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U.S. political parties have a rich and storied history | Rich Elfers' Politics in Focus
Do you know the history of our current major American political parties? Understanding their history will help you appreciate how they change with the times and often switch roles.
When the Constitution was written in 1787, there were no political parties. Parties were called “factions,” having the reputation of being subversive and akin to terrorist organizations.
George Washington in his farewell address in 1796 warned against faction because it “agitates the community with ill-founded jealousies and false alarms, kindles the animosity of one part against another." Does that sound familiar?
Although Washington railed against these factions, it was his wise decision to have differing points of view in his first cabinet: Alexander Hamilton, secretary of treasury, really wanted a monarchy with George Washington as its king. He worked toward creating a strong central government at the expense of the states and the common people. Those who followed his view became known as Federalists.
Thomas Jefferson, secretary of state, preferred states’ rights over strong central government. Jefferson eventually would resign his position to form the first official political party in this country, the Democratic-Republicans. His base of support came from western and southern farmers. He won the presidential election of 1800 over his former and future friend, President John Adams.
The chief issue was over aliens and traitors. Adams’ Federalist Party had made it difficult for new immigrants to become citizens and therefore to vote for Jefferson, or to publicly criticize the government. Jefferson reacted by politicking against this act because it took away freedom of speech.
During the War of 1812 against the British, the more radical elements of the Federalist Party, based mainly in New England, threatened to secede in the Hartford Convention of 1814. Representing commercial interests, the Federalists had lost a great deal in profit from fighting the British from 1812-14.
Unfortunately for them and the reputation of their extremist minority, Gen. Andrew Jackson beat the British at New Orleans.
A great wave of patriotism spread across the nation with the Federalists unjustly being branded as traitors. The Federalist Party died. Eventually a new party arose called the Whigs that represented commercial interests.
Andrew Jackson became president in 1829, running as a Democrat (dropping the Republican part). He favored a strong executive over the power of Congress. Using what we would consider modern campaign techniques, appealing to emotions rather than reason, he gained the support of the “common people.”
Conservatives, shocked and angered by Jackson’s autocratic and power-grabbing tendencies, called him “King Mob.” Jackson used the threat of veto to drastically wrench power from Congress to put it in his own hands.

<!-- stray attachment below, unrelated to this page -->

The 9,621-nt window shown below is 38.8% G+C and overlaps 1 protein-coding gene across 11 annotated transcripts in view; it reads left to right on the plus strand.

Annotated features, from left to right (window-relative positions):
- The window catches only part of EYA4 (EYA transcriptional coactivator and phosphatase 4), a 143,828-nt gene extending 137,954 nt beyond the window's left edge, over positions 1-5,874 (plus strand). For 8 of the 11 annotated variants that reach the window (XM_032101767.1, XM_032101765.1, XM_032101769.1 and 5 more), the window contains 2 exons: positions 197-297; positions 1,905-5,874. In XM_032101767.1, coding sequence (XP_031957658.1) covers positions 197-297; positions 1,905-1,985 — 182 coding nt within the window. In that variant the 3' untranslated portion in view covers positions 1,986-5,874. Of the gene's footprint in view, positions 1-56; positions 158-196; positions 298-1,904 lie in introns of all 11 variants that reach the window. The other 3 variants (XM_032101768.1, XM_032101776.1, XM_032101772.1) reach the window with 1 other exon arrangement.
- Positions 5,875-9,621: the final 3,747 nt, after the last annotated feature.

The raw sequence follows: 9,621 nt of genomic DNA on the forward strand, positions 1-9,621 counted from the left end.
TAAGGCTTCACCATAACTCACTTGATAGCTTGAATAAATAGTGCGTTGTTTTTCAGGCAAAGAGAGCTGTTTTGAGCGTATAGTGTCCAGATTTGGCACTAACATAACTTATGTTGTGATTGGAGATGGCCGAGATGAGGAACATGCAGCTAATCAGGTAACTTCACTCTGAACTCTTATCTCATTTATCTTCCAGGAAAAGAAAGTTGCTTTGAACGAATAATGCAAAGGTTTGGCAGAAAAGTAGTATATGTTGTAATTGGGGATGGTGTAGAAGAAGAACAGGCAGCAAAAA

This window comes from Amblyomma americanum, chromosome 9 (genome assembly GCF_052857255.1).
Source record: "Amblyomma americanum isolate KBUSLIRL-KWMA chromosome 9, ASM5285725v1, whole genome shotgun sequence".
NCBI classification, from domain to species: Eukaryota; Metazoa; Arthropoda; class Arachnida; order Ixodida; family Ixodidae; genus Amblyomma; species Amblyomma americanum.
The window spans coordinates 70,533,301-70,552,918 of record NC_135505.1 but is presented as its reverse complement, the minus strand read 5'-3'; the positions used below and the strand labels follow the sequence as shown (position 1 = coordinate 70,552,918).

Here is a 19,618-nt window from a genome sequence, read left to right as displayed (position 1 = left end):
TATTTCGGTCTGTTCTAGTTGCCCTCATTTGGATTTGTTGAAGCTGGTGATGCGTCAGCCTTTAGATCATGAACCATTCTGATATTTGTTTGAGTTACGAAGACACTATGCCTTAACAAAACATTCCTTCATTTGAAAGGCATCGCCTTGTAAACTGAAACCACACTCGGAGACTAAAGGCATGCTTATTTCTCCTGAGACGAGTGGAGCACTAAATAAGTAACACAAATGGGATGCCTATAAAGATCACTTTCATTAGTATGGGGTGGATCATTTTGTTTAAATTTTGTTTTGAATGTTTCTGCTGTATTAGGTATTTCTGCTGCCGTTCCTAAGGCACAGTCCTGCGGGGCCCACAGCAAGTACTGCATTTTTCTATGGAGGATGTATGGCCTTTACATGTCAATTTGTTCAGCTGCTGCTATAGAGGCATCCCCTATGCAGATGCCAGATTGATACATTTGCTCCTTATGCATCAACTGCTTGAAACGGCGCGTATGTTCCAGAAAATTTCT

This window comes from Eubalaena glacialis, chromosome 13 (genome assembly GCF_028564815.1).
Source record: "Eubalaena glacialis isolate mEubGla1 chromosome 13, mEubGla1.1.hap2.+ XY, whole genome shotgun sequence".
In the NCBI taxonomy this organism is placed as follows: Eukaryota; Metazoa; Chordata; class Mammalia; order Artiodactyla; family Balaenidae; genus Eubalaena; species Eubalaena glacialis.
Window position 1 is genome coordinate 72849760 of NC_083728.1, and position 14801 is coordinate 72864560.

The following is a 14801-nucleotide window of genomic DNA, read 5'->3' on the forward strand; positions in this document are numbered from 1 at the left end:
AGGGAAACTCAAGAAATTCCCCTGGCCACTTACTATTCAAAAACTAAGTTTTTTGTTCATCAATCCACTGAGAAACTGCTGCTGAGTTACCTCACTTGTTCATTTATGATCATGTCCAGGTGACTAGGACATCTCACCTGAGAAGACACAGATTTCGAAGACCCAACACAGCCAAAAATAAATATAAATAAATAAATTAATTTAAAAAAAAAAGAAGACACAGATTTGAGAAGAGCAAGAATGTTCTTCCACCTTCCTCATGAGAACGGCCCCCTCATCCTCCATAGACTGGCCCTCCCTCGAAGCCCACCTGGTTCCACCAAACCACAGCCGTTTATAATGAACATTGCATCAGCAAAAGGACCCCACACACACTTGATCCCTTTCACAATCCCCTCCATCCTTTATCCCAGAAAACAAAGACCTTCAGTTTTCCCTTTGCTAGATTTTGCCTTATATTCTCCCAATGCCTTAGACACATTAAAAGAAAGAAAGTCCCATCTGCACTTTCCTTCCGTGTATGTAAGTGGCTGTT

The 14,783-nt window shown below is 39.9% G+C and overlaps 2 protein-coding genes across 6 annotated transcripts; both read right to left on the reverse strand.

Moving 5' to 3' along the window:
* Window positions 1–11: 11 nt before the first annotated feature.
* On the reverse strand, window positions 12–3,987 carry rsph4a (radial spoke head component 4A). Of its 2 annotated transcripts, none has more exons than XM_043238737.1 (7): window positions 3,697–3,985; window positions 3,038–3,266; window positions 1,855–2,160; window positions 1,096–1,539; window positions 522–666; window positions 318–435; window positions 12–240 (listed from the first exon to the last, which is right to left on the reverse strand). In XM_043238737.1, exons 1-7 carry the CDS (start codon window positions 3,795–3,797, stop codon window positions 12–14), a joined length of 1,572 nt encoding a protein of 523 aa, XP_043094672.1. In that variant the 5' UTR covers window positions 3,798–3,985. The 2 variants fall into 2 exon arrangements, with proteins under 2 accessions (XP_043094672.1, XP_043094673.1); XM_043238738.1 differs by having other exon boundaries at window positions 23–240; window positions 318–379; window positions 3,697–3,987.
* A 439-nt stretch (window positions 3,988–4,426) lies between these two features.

Jackson was the first president to create what has been called the “spoils system.” To the victors belonged the spoils of winning and rewarding friends and supporters with government jobs.
The Republican Party did not come into existence until the sectional conflict between North and South over slavery caused the end of the Whigs. Abraham Lincoln was one of its founders in 1854. Upon his election in 1860, the South seceded and the Civil War began.
Lincoln would eventually free the slaves in the South with the Emancipation Proclamation in 1863 and then push for ending slavery with the 13 th Amendment passed by Congress in 1865. As a result of his actions, former slaves voted Republican as a bloc until Democrat Franklin D. Roosevelt became President during the Great Depression of the 1930s.
The Republican Party came to represent wealthy business and industrial interests with the exception of President Teddy Roosevelt and to a lesser extent President Taft. Republicans dominated the government with a few exceptions from 1865 until 1933. The Democrats by the end of the century came to represent the poor and oppressed, immigrants and minorities who joined unions.
White Southern Democrats abandoned their party to become Republicans after the Civil Rights and Voting Rights acts of 1964 and 1965. They’ve remained there since.
Republican President Ronald Reagan attracted a lot of Democrats who were angry and upset over what they saw as a declining morality. He cut taxes by 25 percent and promoted less government regulation. He became and still is the hero of the Right.
In the 1990s, Democratic President Bill Clinton successfully favored the middle class over the poor, because statistically poor people don’t vote. His approach was called the “Third Way.”
George W. Bush added the Religious Right to the Republican base to win two terms in the 2000s.
President Obama won his elections by basically rallying the traditional Democratic base of the young, women, minorities, working classes and educated professionals.
Obama successfully followed Bill Clinton’s example of appealing to the middle class, framing the Republicans as old white guys out of touch with the real world demographics of the second decade of the 21st century.
As you can see, political parties have changed with the times and the issues. Both parties divide the nation during elections just as George Washington warned us in 1796. It’s to their advantage to do so.
Fortunately, this republic has had years of political conflict to harden itself to these divisions. The divisions we are experiencing now are nothing compared to our past.
We may fight and argue, but the union is secure.